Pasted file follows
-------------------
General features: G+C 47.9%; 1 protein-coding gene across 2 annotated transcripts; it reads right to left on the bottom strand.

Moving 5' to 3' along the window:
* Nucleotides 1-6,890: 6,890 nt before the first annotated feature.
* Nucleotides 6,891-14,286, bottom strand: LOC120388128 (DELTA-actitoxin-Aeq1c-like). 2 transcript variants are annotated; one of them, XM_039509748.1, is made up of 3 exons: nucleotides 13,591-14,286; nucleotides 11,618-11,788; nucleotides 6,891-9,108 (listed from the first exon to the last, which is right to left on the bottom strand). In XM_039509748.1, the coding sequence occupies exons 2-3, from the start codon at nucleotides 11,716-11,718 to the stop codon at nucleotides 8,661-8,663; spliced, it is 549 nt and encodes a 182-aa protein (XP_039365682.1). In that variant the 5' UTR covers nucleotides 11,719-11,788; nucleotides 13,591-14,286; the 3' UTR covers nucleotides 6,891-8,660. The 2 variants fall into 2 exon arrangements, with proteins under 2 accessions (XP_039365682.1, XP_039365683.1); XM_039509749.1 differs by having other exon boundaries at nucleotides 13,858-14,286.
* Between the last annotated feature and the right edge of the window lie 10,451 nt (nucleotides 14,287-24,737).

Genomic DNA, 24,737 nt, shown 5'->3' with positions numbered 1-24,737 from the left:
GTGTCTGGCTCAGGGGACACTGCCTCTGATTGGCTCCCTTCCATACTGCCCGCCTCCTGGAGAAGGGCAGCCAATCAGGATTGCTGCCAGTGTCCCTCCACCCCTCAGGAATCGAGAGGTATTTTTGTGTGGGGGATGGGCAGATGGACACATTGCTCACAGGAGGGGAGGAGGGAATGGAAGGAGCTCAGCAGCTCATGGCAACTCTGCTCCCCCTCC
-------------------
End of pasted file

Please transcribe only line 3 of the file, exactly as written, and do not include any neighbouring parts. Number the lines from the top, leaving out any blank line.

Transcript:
* Nucleotides 1-6,890: 6,890 nt before the first annotated feature.